Skynet 10-29-22 “Tonight is Samhain!” & Constellation “Lacerta, the Lizard” 9PM CT

Visible satellite passages over the next couple of days.

All times are “local” (Dallas) time.


Nov. 4

Nov. 5

Nov. 6


Oct. 30

Oct. 31

Recent Astronomical Discoveries 

Cosmic Rays Drive Galaxy’s Winds

Artist’s Concept: Cosmic Ray Driven Winds×600.jpg

Space Launches of the Week 

Space Coast Launches

Space Flight Now Launch Schedule

Oct. 31

Long March 5B • Mengtian

Launch time: Approx. 0730 GMT (3:30 a.m. EDT)

Launch site: Wenchang, China

A Chinese Long March 5B rocket will launch the Mengtian laboratory module, the third major element of China’s space station in low Earth orbit. [Oct. 21]

Nov. 1

Atlas 5 • JPSS 2 & LOFTID

Launch time: 0925 GMT (5:25 a.m. EDT; 2:25 a.m. PDT)

Launch site: SLC-3E, Vandenberg Space Force Base, California

A United Launch Alliance Atlas 5 rocket, designated AV-098, will launch Joint Polar Satellite System 2, or JPSS 2, polar-orbiting weather satellite for NASA and NOAA. Built by Northrop Grumman, JPSS 2 will provide global weather observations for medium and long-term forecasts. The Atlas 5 will also launch the Low-Earth Orbit Flight Test of an Inflatable Decelerator, or LOFTID, re-entry aeroshell vehicle on a test flight. LOFTID is a joint project between NASA and ULA. The rocket will fly in the 401 vehicle configuration with a four-meter fairing, no solid rocket boosters, and a single-engine Centaur upper stage. Delayed from Sept. 30 due to anomaly during testing of the satellite’s Visible Infrared Imaging Radiometer Suite, or VIIRS, instrument. [Oct. 26]

Nov. 1

Falcon Heavy • USSF 44

Launch time: 1340 GMT (9:40 a.m. EDT)

Launch site: LC-39A, Kennedy Space Center, Florida

A SpaceX Falcon Heavy rocket will launch the USSF 44 mission for the U.S. Space Force. The mission is expected to deploy two spacecraft payloads directly into geosynchronous orbit, one of which is the military’s TETRA 1 microsatellite. The Falcon Heavy’s two side boosters will land at Landing Zone 1 and 2 at Cape Canaveral Space Force Station, and the core stage will be expended. Delayed from late 2020, 2nd quarter of 2021, July 2021, and October 2021 by payload issues. Delayed from early 2022 and June 2022. Delayed from Oct. 28. [Oct. 27]

Nov. 2 / 3

Falcon 9 • Hotbird 13G

Launch time: 0325 GMT on 3rd (11:25 p.m. EDT on 2nd)

Launch site: SLC-40, Cape Canaveral Space Force Station, Florida

A SpaceX Falcon 9 rocket will launch the Hotbird 13G television broadcasting satellite for Eutelsat. Hotbird 13G is the second satellite to be built on Airbus’s new Eurostar Neo all-electric spacecraft design, and will provide television broadcast services to Europe, North Africa, and the Middle East. The Falcon 9’s first stage booster will land on a drone ship in the Atlantic Ocean. [Oct. 26]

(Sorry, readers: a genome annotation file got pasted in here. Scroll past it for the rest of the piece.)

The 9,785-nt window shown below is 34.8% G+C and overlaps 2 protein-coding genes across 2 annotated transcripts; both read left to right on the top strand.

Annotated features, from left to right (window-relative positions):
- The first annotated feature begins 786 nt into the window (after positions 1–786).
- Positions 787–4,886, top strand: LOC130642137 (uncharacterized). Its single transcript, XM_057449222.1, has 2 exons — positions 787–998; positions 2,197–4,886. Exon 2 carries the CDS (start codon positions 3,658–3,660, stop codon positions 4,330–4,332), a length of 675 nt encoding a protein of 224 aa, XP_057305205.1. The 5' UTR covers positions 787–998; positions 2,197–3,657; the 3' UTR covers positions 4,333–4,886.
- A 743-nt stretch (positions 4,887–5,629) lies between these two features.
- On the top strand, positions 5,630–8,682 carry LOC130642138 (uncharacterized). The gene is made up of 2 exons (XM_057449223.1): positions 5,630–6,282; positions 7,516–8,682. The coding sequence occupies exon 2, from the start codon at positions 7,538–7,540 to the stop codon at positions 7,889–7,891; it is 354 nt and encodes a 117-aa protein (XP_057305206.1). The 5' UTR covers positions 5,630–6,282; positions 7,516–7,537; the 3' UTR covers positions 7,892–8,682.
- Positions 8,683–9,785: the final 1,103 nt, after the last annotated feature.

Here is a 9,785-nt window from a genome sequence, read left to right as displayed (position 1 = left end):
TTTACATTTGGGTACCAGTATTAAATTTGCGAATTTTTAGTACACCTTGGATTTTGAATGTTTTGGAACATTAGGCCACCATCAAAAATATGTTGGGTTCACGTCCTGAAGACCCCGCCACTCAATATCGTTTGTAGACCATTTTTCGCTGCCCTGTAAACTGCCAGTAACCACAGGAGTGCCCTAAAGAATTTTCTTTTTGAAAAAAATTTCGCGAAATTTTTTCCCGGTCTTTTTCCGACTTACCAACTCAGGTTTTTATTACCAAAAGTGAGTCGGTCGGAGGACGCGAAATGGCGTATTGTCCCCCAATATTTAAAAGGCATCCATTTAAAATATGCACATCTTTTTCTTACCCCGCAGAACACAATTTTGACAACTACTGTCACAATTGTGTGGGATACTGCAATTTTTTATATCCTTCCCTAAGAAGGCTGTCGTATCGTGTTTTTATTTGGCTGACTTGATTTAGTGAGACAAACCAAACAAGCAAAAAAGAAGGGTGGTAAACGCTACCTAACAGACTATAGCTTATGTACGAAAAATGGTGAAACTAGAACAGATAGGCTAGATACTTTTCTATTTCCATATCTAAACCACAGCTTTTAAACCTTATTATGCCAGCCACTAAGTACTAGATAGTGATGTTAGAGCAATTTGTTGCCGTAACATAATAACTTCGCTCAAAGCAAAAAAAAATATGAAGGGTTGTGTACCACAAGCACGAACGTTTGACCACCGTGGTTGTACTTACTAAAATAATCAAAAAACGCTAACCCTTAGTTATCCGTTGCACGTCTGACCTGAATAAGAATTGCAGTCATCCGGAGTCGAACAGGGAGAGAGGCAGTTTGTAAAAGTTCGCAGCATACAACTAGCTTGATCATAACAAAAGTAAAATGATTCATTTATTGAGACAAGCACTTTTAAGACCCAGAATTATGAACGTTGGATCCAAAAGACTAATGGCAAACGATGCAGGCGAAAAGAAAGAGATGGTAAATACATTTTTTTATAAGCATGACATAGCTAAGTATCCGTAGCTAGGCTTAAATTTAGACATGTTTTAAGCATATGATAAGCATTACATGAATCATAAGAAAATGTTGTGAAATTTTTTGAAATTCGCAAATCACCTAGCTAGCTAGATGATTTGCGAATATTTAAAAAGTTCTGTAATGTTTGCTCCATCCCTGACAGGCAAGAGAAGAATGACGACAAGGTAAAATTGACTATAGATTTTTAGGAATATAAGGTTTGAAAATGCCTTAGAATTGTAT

Nov. 6

Antares • NG-18

Launch time: 1050 GMT (5:50 a.m. EST)

Launch site: Pad 0A, Wallops Island, Virginia

A Northrop Grumman Antares rocket will launch the 19th Cygnus cargo freighter on the 18th operational cargo delivery flight to the International Space Station. The mission is known as NG-18. The rocket will fly in the Antares 230+ configuration, with two RD-181 first stage engines and a Castor 30XL second stage. Delayed from Aug. 15 and Oct. 15. [Sept. 29]

Nov. 6

Long March 7 • Tianzhou 5

Launch time: TBD

Launch site: Wenchang, China

A Chinese Long March 7 rocket will launch the Tianzhou 5 resupply ship to dock with the Chinese space station. The automated cargo craft is the fourth resupply freighter for the Chinese space station. [Oct. 26]

Nov. 8

Falcon 9 • Galaxy 31 & 32

Launch time: TBD

Launch site: SLC-40, Cape Canaveral Space Force Station, Florida

A SpaceX Falcon 9 rocket will launch the Galaxy 31 and Galaxy 32 commercial communications satellites for Intelsat. Built by Maxar, Galaxy 31 and Galaxy 32 will be positioned in geostationary orbit to provide C-band video and television broadcast services in the United States. The Falcon 9’s first stage booster will be expended on this mission. [Oct. 26]

Nov. 14

Space Launch System • Artemis 1

Launch window: 0507-0616 GMT (12:07-1:16 a.m. EST)

Launch site: LC-39B, Kennedy Space Center, Florida

NASA’s Space Launch System heavy-lift rocket will launch on its first test flight with an uncrewed Orion spacecraft. The mission, known as Artemis 1, will place the Orion spacecraft into orbit around the moon before the capsule returns to Earth for splashdown in the Pacific Ocean. Ten small CubeSat rideshare payloads will also launch on the Artemis 1 mission. Delayed from February, March, April, May, and June. Scrubbed on Aug. 29 by engine cooling issue. Scrubbed on Sept. 3 by hydrogen leak. Delayed from no earlier than Sept. 23 to allow more time to prepare for tanking test. Delayed from Sept. 27 due to threat from potential Hurricane Ian. [Oct. 26] 

Miss Carolyn’s Constellation of the Week

Lacerta the Lizard

Space Exploration and Space History 


October 24, 1946

First image of Earth from outer space, taken by the V-2 No. 13 suborbital spaceflight.

October 24, 1968

Last flight of the X-15.


Susan Kilrain  Oct 24, 1961 STS-83, STS-94

Rusty Schweickart Oct 25, 1935 Apollo 9

Zena Cardman Oct 26, 1988 NASA Group 22

Stephen Robinson Oct 26, 1955 STS-85, STS-95, STS-114, STS-130

Terry Hart Oct 27, 1946 STS-41-C

Steven R. Nagel Oct 27, 1946 STS-51-G, STS-61-A, STS-37, STS-55

Michael A. Baker  Oct 27, 1953 STS-43, STS-52, STS-68, STS-81


NASA and ESA Agree on Next Steps to Return Mars Samples to Earth


NASA’s InSight lander recorded a magnitude 4 marsquake last Dec. 24, but scientists learned only later the cause of that quake

Something spooky is happening at the edge of the solar system

Waz Up
Discussion Topic of the Evening.

“Tonight is Samhain!”